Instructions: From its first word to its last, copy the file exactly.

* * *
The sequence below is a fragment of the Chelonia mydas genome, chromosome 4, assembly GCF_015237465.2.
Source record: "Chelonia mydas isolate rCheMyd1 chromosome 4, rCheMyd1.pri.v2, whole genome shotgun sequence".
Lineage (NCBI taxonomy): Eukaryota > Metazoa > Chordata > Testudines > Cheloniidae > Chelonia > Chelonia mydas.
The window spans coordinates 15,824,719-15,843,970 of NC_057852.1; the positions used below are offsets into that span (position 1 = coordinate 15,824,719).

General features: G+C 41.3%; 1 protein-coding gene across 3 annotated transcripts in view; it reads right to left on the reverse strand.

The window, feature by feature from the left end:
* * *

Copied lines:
The sequence below is a fragment of the Chelonia mydas genome, chromosome 4, assembly GCF_015237465.2.
Source record: "Chelonia mydas isolate rCheMyd1 chromosome 4, rCheMyd1.pri.v2, whole genome shotgun sequence".
Lineage (NCBI taxonomy): Eukaryota > Metazoa > Chordata > Testudines > Cheloniidae > Chelonia > Chelonia mydas.
The window spans coordinates 15,824,719-15,843,970 of NC_057852.1; the positions used below are offsets into that span (position 1 = coordinate 15,824,719).

General features: G+C 41.3%; 1 protein-coding gene across 3 annotated transcripts in view; it reads right to left on the reverse strand.

The window, feature by feature from the left end: